What a news day we’ve had!
❖ Following the deaths of the US ambassador in Libya [Chris Stevens] and three other embassy staff” from rocket attack in Benghazi, 50 US Marines are on their way to Libya “to reinforce security at U.S. diplomatic facilities . . ..” Update: Police on red alert in Nigeria; US embassy warned Americans in Algeria to travel only when necessary, Tunisian police broke up a protest, demonstrations in Khartoum, Sudan, Gaza and Morocco.
❖ “Syrian troops and rebels clashed near Aleppo’s international airport on wednesday . . ..”
❖ Defense Secretary Leon Panetta said that the US would have up to a year to react if Iran did begin to build a nuclear weapon.
❖ South African politician Julius Malema is calling for a national strike, for mines to become “ungovernable” and for soldiers suspended from the South African National Defence Force “to mobilise in a disciplined way . . ..”
❖ Russian Prime Minister Dmitry Medvedev “calls for Pussy Riot rockers to be freed.”
❖ Huge turnout–estimated at 1.5 million–in Barcelona, protesting Spain’s tax laws and demanding Catalonia’s independence.
❖ Portugal, “The Poster Child of Austerity“, is not projecting a positive image. Portugal now has “higher unemployment, lower disposal incomes”, and lowered tax revenues, “economic activity is projected to decline by 3 percent”, and a projected government deficit of 5% in 2012 (2.5% was expected).
❖ Spain’s Prime Minister, Mariano Rajoy, is rejecting “a Greek-style bailout that would force Madrid to make specific budget cuts.” While the European Central Bank has a “new bond-buying scheme,” there are economic and social costs of participation (further austerity). Some are predicting Rajoy “will seek help”, though.
❖ Anti-austerity protests erupted in Athens, with “2,000 teachers, hospital doctors and municipal staff” protesting “a new round of state salary cuts and job losses . . . [and] with security staff prepared to demonstrate later in the day.”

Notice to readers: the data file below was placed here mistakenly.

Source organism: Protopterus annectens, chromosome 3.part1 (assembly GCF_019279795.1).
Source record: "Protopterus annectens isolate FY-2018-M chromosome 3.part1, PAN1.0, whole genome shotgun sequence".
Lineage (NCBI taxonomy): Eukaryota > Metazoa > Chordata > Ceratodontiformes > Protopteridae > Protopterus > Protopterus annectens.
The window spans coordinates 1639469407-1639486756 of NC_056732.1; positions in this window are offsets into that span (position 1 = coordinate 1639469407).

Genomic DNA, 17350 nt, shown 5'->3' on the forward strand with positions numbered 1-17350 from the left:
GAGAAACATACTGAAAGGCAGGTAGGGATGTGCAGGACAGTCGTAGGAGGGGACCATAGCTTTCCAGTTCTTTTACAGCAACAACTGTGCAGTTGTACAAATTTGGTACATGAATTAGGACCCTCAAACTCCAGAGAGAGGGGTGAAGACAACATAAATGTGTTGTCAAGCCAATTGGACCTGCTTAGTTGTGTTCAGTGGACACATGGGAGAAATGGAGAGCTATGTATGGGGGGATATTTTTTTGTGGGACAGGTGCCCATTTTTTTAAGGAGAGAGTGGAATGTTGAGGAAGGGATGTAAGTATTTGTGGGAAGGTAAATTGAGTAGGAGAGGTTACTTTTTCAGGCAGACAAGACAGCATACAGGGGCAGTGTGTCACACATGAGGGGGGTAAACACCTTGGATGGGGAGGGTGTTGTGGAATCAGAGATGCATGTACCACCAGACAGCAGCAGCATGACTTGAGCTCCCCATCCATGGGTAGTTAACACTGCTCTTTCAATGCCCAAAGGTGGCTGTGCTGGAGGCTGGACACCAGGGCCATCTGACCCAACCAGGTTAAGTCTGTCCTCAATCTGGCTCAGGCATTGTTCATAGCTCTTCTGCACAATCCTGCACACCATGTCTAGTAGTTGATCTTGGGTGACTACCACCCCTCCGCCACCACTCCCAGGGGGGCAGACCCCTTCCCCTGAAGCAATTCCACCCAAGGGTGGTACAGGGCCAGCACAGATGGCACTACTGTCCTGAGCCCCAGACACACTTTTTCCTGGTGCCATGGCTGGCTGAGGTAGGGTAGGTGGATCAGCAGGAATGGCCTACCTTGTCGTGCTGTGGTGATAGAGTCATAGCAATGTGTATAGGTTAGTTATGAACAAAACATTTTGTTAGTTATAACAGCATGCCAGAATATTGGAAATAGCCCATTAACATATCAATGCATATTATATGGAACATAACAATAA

Money Matters USA
❖ Lately, politicians have been talking about the “middle class”, which is interesting since it seems to be contracting while the ranks of the lower class are expanding. 25% of us were ranked lower class in 2008; now it’s 32%. Meanwhile, the “middle class has shrunk from 53% to 49% . . . , and the upper-middle class from 19% to 15%.
❖ “Middle-class Americans are using banks less. In 2009, 7.7% of US households did not use banks; today 8.2% (about 12 million) don’t, and another 24 million are “underbanked”.
❖ Neat chart showing how many millions of Americans are kept out of poverty through certain government programs, ranging from 2.3 million through unemployment insurance to 21.4 million through Social Security.
❖ “At a time when states are struggling to reduce bloated prison populations and tight budgets”, Corrections Corporation of America in Nashville “is offering to buy prisons in exchange for various considerations, including a controversial guarantee that the governments maintain a 90% occupancy rate for at least 20 years.”
❖ “Relatives of jailed young American called Tuesday for reform of a juvenile justice system they say fails to help young people and is biased against youth of color.”
❖ Jim Cramer of CNBC reported yesterday that his father was being denied the right to vote in PA because he hadn’t sufficient ID. Cramer got a phone call from PA “authorities” who guaranteed Cramer’s dad will be able to vote. It takes those without famous relatives “Twenty Hours of Work & Two Trips to the DMV” to get a voter ID. Moreover, in 13 PA counties, the DMV is open for ID one day per week, and in 10 counties two days. This travesty goes before the PA Supreme Court tomorrow.
❖ Mitt Romney does have a jobs program, according to his new teevee ads. While criticizing “Obama’s reductions in military spending [as threatening] 20,000 jobs [in CO and OH] and ‘thousands more’ in [FL and NC]“, Romney promises to strengthen military budgets, thus saving those jobs.